San Francisco 49ers starting quarterback Alex Smith, who has struggled with shoulder and forearm problems since suffering a Grade III separation of his right shoulder on Sept. 30, will likely need at least two more weeks of rest and rehabilitation, and even then might still require surgery to repair the damage.
The first overall choice in the 2005 draft, Smith was examined on Tuesday by noted orthopedic surgeon Dr. James Andrews in Birmingham, Ala. Sources close to Smith said Andrews apprised the third-year veteran that the shoulder separation was not significantly improved and might actually be worse in some ways than when he initially viewed the original MRI of the injury three weeks ago.
"It's a third-degree separation, which is what our doctors diagnosed originally," 49ers spokesman Aaron Salkin told ESPN.com's Chris Mortensen. "He needs a couple of more weeks of rehab, then we'll see where he's at."
Smith will return to the Bay Area and undergo more rehabilitation. Smith's agent, Tom Condon, told Mortensen that Andrews believes "surgery may be necessary" if the shoulder does not stabilize after two weeks of therapy.
Given the results of Andrews' examination, there apparently is some possibility now that Smith will not play again in 2007.
Until Tuesday, Smith had not visited with Andrews in person since the injuries. Andrews had, however, studied the MRI results and other tests conducted in San Francisco and had essentially served as a consultant to the 49ers' medical staff.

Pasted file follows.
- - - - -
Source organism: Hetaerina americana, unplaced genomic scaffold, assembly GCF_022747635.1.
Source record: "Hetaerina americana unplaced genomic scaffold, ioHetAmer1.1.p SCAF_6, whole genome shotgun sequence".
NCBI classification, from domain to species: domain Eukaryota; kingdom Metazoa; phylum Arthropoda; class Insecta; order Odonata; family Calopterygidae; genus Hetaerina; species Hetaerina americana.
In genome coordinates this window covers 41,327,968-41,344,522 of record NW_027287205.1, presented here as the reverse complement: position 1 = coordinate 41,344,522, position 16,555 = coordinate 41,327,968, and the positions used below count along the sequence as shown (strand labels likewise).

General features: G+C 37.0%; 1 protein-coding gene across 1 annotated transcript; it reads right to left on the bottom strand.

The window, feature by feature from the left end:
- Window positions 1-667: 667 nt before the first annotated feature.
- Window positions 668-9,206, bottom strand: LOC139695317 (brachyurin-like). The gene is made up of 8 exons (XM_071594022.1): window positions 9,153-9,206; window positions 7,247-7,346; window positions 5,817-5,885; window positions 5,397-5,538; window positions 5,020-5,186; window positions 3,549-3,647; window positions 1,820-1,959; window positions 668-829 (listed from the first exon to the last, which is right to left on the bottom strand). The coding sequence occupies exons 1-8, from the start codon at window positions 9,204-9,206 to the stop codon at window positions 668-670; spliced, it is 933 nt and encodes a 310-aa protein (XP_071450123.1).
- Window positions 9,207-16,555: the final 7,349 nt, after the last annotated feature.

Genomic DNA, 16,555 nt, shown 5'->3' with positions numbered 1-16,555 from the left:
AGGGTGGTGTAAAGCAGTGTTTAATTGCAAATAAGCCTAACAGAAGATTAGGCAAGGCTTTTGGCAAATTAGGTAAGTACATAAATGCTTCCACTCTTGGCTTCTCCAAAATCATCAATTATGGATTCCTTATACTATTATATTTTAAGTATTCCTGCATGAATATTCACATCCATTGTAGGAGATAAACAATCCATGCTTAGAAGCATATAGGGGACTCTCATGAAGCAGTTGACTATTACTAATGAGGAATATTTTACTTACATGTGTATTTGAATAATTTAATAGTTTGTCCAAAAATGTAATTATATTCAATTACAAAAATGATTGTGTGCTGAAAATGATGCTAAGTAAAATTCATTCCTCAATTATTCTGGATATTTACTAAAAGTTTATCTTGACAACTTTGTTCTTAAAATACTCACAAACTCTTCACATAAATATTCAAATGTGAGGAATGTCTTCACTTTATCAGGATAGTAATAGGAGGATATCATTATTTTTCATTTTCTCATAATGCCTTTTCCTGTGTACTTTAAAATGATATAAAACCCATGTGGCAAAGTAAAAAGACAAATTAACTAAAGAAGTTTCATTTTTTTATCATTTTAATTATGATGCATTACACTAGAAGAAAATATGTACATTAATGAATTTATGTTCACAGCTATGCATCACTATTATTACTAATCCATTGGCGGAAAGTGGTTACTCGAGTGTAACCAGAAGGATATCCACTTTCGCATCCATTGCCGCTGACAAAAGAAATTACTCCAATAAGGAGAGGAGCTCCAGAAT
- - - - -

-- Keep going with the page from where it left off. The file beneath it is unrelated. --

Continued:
Smith, 23, complained last week that his throwing arm was "killing" him, and revealed that, in addition to the shoulder separation, he had developed tendinitis in his forearm. He had a cortisone injection for his forearm soreness at mid-week but that did not markedly improve the condition.
Condon suggested that the tendinitis, which kept Smith from being able to grip the ball properly and almost certainly contributed to his recent inaccuracy, may have resulted from an overly aggressive rehabilitation regimen on the part of the 49ers.
There was definitely some tension last week between Smith and head coach Mike Nolan. The quarterback broadly hinted that Nolan was perhaps not as supportive of him as he could have been. Nolan indicated that he may not have understood the seriousness of the injury and said that Smith wanted to play.
Both sides eventually agreed that, at the least, there was a lack of communication. Condon agreed that nobody had the correct information.
"The original MRI didn't show its severity but Dr. Andrews said that's because Alex was laying down when he had the MRI," he said. "Whenever Alex sat up during the exam Tuesday, his clavicle moved way up. That's not normal. It affects him most severely when his arm comes through on his throwing motion."
Nolan criticized Condon on
Monday for airing his opinions.
"I don't respect the source," Nolan said. "It would be like
me trying to pretend to be a doctor."
In his seven starts this season, Smith has completed 94 of 193 passes for 914 yards, with only two touchdown passes and four interceptions, for a passer rating of 57.2. Perhaps in part because of the shoulder and forearm injuries, the former Utah star has appeared to regress in some areas over his performance of a year ago.
Smith started the first four games of the season before sustaining the shoulder separation, then missed two games before returning to the lineup for three contests. With his arm clearly aching -- some opponents and teammates said Smith grimaced nearly every time he threw the ball -- he sat out last Sunday's game and veteran Trent Dilfer started.
Dilfer will remain the starter for Sunday's upcoming game at Arizona, and likely for the foreseeable future.
Senior writer Len Pasquarelli covers the NFL for ESPN.com. Chris Mortensen covers the NFL for ESPN Insider. Information from The Associated Press was used in this report.